In Nemeth v Brenntag N. Am., 2022 NY Slip Op 02769, the plaintiff's spouse used a commercial talcum powder daily for a period of more than ten years during the 1960s and early 1970s. Decades later, she developed mesothelioma and died as a result. The plaintiff brought an action alleging that the use of the cosmetic powder was a proximate cause of the deceased’s illness. A jury agreed and awarded damages. The majority of the Appellate Division modified the damages award, but otherwise upheld the judgment. The defendant appealed.
The majority of the Court of Appeals explained that, in the context of toxic tort cases, it is well-established that an expert opinion on causation must set forth:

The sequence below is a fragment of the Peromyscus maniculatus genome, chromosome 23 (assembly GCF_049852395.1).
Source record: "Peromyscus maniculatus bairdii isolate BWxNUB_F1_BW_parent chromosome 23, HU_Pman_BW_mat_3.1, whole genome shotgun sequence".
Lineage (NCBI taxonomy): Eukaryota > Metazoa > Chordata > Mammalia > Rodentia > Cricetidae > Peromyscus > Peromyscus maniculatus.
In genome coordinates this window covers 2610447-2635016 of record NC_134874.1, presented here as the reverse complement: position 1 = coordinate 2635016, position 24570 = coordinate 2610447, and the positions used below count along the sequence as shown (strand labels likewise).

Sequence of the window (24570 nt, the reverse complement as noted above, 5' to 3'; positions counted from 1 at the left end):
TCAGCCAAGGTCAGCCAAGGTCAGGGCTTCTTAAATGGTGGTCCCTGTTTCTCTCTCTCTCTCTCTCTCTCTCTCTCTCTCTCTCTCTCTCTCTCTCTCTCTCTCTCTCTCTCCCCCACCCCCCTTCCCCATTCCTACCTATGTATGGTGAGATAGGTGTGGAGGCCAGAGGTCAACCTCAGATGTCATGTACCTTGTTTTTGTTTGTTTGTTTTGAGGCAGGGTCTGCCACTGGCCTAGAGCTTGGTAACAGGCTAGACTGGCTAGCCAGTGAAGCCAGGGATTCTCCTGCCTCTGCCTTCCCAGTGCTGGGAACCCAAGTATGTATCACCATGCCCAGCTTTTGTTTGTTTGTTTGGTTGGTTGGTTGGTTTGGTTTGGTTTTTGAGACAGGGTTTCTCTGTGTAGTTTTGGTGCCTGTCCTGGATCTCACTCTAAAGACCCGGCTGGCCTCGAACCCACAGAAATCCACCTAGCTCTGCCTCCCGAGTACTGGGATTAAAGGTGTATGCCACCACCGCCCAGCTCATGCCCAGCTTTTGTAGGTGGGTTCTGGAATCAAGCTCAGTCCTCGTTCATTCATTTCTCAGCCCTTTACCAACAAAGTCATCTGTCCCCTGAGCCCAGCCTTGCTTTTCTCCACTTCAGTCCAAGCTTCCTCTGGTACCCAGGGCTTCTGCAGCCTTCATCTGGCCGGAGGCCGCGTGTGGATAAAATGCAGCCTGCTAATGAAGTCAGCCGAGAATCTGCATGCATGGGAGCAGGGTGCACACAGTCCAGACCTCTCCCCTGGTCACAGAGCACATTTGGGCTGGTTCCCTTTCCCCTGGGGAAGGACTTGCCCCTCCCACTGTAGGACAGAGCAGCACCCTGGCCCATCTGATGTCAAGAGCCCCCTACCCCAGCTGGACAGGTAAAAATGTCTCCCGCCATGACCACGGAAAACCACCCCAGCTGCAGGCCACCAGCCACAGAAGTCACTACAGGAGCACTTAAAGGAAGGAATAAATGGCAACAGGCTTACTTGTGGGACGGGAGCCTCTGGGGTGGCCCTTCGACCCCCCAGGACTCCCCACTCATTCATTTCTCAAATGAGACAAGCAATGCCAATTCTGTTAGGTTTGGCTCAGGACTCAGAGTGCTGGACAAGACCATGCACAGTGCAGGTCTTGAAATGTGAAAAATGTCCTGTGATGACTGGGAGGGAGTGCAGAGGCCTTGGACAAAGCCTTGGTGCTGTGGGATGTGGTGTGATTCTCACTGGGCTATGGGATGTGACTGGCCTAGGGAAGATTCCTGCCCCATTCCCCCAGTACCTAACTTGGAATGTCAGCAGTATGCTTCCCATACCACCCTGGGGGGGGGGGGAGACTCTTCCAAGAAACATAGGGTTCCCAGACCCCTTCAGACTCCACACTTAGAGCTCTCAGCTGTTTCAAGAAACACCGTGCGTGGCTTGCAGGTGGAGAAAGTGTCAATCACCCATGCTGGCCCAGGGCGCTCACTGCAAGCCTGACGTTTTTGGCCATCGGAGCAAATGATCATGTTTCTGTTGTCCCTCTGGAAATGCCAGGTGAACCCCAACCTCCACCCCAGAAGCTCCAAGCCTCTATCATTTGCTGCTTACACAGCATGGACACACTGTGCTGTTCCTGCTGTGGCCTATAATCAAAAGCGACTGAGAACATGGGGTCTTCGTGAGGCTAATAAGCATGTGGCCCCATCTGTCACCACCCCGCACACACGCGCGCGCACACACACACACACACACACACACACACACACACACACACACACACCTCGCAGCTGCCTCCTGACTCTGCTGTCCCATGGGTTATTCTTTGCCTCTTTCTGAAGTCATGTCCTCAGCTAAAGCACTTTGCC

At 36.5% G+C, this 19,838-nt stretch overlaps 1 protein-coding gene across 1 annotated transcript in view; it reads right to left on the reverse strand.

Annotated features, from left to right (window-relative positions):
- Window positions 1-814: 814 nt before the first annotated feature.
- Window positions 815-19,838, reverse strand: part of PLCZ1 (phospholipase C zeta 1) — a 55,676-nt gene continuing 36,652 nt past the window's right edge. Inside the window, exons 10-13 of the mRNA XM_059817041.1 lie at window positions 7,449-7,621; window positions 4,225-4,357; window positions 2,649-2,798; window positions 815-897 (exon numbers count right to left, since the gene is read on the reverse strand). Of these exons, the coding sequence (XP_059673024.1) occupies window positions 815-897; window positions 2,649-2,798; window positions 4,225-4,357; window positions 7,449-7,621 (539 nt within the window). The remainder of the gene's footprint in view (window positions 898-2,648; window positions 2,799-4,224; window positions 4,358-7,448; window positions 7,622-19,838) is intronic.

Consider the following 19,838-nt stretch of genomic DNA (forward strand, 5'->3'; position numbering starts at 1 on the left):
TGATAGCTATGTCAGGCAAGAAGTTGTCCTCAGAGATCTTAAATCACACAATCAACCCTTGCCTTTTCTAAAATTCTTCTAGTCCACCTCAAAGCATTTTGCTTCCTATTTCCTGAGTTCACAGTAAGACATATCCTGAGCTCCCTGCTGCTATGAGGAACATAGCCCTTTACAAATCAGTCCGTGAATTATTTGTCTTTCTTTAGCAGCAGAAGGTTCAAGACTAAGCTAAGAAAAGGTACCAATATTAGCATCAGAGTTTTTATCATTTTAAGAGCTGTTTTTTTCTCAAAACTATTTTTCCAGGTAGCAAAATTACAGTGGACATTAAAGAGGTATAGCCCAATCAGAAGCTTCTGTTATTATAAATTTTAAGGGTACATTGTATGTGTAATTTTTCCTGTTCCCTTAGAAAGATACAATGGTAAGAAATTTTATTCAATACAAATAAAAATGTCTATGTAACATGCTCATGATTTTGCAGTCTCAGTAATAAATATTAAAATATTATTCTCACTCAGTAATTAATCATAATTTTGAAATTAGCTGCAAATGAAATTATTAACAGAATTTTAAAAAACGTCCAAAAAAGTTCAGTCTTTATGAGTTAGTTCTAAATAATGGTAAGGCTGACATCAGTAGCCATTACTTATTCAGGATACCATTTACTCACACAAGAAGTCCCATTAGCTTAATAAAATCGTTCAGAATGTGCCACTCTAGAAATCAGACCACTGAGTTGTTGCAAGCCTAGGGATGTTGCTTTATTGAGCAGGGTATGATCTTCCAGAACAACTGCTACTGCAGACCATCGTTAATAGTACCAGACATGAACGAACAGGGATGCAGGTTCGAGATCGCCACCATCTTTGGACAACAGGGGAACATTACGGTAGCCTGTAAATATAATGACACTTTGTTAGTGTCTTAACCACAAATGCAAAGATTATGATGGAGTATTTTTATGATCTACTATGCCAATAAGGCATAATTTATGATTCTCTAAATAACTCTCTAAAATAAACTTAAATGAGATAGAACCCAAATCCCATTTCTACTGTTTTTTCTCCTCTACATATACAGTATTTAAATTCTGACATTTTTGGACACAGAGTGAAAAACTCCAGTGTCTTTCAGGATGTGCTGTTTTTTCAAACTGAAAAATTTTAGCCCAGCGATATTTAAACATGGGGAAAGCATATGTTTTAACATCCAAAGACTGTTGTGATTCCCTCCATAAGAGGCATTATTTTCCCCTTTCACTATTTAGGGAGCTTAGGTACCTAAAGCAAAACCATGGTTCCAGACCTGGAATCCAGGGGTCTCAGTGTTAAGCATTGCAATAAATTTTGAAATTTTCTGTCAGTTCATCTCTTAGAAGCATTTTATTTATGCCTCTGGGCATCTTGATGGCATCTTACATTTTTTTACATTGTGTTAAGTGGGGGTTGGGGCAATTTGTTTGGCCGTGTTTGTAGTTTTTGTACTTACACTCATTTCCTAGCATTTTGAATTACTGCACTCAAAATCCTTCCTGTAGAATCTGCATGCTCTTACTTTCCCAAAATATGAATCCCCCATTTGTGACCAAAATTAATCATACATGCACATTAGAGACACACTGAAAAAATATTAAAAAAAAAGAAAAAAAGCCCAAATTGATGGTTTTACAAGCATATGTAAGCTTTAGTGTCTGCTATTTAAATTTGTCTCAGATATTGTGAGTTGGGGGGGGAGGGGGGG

Any method used by an expert to demonstrate causation must be generally accepted as reliable in the scientific community. The expert testimony must establish sufficient exposure to the toxin despite the fact that it is sometimes difficult, if not impossible, to do so.
The Court explained that the fact that asbestos has been linked to mesothelioma is not enough for a determination of liability against a particular defendant. A causation expert must still establish that the plaintiff was exposed to sufficient levels of the toxin from the defendant's products to have caused his disease.
The majority of the New York Court of Appeals held that the plaintiff's proof of causation was insufficient as a matter of law because the plaintiff failed to prove that exposure to asbestos in the defendant's product was a proximate cause of the decedent's illness. Therefore, the majority of the Court reversed the lower court’s ruling and dismissed the complaint against the defendant.